When Plaintiff spoke with Ms. Alston on the morning of June 24 regarding her voice message and e-mail sent on June 23, Plaintiff recounted the phone conversation with Ms. Hughes on June 22 and provided a full history of her treatment by Ms. Hughes at TV One. In response, Ms. Alston informed Plaintiff that she was being placed on administrative leave pending an investigation.
In the afternoon on June 24, Ms. Alston met with Ms. Kindall, Linda Vilardo, Radio One’s Chief Administrative Officer, and in-house legal counsel, to discuss her investigation of the dispute between Plaintiff and Ms. Hughes. According to Defendant, at that meeting, Ms. Vilardo determined that Plaintiff’s employment should be terminated for insubordination. Plaintiff was not notified of the decision to terminate her employment on June 24 because, on June 25, Ms. Kindall was preparing a severance package to be offered to Plaintiff. On the morning of June 26, Plaintiff sent to Ms. Alston a written complaint against Defendant for gender discrimination and harassment. Later that day, Plaintiff was informed by letter that her employment had been terminated effective June 24.
The Court iterated an important point of law within employment discrimination, namely, that Title VII protects activity in opposition not only to employment actions actually unlawful under Title VII, but also employment actions an employee reasonably believes to be unlawful.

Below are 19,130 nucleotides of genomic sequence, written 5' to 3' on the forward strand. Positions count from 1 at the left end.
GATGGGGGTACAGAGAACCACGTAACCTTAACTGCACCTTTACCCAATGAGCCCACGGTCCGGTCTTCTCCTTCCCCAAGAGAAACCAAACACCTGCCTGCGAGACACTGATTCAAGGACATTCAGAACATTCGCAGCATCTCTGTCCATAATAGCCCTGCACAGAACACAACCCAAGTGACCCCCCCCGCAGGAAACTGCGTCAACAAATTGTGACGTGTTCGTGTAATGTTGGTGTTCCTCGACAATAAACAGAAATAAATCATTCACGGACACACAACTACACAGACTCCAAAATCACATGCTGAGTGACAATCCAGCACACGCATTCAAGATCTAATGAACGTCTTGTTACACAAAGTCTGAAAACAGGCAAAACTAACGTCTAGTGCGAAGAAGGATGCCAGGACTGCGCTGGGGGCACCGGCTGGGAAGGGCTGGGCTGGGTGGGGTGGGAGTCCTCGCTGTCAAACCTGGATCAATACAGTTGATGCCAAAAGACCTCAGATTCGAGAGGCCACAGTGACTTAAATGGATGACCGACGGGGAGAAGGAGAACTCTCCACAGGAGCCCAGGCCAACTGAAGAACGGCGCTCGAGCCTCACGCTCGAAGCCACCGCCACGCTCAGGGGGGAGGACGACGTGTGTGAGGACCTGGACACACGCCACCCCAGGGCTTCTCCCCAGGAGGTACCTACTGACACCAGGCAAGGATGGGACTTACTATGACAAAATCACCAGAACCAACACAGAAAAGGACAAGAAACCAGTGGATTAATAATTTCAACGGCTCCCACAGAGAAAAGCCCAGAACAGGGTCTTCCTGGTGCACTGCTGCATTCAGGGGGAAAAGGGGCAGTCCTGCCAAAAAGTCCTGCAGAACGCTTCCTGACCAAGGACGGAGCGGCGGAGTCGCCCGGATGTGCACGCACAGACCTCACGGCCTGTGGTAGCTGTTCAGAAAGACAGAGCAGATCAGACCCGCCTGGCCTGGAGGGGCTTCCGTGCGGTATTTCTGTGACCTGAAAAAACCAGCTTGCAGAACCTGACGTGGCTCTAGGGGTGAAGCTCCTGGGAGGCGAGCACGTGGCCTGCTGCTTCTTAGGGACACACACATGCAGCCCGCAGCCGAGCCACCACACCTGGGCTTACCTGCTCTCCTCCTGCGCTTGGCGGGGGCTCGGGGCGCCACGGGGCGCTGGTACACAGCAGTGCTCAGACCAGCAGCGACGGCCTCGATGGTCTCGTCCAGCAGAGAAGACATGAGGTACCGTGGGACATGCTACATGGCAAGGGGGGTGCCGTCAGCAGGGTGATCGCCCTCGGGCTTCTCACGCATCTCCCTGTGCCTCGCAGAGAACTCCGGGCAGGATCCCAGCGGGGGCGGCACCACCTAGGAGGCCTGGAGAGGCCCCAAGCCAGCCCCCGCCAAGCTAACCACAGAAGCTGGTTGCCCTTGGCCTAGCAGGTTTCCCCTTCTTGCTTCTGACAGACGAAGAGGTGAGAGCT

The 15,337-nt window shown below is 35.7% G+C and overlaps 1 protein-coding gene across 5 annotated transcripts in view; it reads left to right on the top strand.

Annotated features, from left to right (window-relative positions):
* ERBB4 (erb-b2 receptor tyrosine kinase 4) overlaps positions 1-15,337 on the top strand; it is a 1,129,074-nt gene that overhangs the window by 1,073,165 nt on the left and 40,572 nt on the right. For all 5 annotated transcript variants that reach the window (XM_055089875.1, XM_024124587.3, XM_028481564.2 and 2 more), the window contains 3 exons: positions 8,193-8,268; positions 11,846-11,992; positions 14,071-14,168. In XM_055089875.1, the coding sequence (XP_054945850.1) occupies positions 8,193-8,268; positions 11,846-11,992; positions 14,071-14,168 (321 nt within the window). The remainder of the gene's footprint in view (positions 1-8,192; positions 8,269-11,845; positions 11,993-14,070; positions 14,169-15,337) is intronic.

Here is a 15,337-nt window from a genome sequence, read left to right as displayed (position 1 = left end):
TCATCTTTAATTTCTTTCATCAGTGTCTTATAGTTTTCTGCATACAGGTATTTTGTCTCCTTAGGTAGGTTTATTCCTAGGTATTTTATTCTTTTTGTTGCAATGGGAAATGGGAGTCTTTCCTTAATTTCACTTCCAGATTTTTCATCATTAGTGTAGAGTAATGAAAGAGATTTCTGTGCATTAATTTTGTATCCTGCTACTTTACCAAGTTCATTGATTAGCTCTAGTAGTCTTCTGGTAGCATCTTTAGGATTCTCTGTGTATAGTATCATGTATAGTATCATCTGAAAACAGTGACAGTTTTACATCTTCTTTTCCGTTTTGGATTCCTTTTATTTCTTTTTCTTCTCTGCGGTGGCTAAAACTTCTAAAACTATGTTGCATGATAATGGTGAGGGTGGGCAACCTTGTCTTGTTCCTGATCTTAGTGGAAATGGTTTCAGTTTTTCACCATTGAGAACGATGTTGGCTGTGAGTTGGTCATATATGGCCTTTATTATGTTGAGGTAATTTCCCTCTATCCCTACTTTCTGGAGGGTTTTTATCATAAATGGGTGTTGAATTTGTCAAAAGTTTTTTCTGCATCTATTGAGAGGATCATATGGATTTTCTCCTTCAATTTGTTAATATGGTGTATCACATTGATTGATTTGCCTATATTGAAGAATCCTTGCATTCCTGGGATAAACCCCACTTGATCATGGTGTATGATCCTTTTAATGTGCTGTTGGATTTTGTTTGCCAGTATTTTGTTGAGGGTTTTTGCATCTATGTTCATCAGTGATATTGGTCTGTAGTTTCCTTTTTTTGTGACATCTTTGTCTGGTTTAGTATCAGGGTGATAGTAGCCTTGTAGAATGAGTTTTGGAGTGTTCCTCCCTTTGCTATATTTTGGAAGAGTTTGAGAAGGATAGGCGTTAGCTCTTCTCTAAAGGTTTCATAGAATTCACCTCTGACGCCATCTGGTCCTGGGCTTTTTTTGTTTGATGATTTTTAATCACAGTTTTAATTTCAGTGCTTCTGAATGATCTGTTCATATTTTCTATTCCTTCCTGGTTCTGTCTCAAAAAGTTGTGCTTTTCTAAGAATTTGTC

In this case, the Plaintiff put forth sufficient evidence that, prior to her complaint on June 23, she was subjected to gender-based harassment in the workplace, including Ms. Hughes repeatedly urging a romantic relationship between Plaintiff and Mr. Liggins and Ms. Hughes publicly berating Plaintiff in front of co-workers once Ms. Hughes realized that Plaintiff was not interested romantically in Mr. Liggins. In light of the facts and record presented, the Court found that there was sufficient evidence that Plaintiff held a subjectively and objectively reasonable belief that Ms. Hughes’ offensive conduct, because of her refusal to marry Mr. Liggins, was an unlawful employment practice. Therefore, Plaintiff had put forth sufficient evidence that she engaged in protected activity when she made a verbal complaint to Ms. Alston on June 23.